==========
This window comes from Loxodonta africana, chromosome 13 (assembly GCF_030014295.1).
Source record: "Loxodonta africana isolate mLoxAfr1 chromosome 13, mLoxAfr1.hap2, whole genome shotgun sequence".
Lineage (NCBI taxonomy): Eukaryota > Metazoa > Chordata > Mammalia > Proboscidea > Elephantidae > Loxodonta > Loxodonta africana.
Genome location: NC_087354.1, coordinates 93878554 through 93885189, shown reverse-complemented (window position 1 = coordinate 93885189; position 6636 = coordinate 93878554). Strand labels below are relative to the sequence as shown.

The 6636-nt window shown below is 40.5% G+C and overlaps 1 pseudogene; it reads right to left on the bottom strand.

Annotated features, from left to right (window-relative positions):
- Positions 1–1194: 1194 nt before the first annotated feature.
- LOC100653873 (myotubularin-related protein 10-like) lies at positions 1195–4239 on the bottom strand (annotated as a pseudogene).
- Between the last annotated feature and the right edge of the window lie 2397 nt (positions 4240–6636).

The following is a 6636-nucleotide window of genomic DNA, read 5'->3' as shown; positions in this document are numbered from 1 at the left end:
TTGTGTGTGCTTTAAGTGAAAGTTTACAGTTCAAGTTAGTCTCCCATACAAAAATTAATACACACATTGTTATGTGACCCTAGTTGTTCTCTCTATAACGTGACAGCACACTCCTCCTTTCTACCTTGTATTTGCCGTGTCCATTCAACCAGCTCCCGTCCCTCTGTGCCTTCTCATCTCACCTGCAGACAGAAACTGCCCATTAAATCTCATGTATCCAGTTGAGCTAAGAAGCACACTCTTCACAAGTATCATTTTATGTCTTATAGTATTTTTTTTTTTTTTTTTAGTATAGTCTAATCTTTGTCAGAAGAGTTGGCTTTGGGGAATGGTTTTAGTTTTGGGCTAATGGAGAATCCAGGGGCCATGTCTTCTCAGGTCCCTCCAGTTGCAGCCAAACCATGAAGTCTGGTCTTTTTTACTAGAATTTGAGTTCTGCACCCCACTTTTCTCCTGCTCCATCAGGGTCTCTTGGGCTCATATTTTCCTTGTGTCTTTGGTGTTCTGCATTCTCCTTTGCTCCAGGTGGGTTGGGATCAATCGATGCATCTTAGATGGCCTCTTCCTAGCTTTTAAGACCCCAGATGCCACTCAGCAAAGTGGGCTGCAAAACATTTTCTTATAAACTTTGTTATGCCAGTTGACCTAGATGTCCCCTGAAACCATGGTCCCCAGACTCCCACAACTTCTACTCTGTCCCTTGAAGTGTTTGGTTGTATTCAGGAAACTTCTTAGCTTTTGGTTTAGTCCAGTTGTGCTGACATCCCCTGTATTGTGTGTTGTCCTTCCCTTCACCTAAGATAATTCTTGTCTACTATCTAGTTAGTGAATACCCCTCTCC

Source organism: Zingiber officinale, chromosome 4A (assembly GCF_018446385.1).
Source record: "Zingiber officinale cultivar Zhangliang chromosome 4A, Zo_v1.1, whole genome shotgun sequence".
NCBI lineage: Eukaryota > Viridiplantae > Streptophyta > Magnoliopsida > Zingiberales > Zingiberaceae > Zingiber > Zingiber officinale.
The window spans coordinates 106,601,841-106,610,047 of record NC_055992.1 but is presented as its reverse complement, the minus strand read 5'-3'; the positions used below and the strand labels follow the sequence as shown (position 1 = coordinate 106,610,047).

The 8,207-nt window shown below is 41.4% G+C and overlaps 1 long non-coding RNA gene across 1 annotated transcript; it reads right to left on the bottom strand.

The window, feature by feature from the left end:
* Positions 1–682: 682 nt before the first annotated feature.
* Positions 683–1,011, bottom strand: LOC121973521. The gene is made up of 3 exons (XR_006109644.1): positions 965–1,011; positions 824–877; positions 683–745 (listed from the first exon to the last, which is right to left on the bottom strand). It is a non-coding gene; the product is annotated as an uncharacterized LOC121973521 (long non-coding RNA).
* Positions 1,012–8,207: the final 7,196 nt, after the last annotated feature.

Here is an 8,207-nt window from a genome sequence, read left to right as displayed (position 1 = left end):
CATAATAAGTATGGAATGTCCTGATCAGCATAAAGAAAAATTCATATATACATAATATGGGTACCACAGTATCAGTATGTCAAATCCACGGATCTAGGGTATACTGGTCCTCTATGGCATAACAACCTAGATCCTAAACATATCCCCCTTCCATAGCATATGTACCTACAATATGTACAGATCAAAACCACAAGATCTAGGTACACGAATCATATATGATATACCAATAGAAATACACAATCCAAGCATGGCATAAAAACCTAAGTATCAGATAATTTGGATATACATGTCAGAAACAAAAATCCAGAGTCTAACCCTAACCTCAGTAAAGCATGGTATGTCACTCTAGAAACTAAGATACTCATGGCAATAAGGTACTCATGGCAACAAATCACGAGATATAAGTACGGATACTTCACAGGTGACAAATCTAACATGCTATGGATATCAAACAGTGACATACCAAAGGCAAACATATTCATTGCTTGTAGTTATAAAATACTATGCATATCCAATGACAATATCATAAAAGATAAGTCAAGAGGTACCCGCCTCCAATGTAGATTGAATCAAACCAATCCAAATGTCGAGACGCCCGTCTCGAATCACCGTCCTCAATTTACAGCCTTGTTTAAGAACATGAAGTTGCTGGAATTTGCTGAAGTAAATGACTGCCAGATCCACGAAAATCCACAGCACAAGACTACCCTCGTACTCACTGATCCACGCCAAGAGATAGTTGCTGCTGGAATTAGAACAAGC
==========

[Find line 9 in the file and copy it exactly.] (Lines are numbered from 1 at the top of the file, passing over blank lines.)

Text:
- Between the last annotated feature and the right edge of the window lie 2397 nt (positions 4240–6636).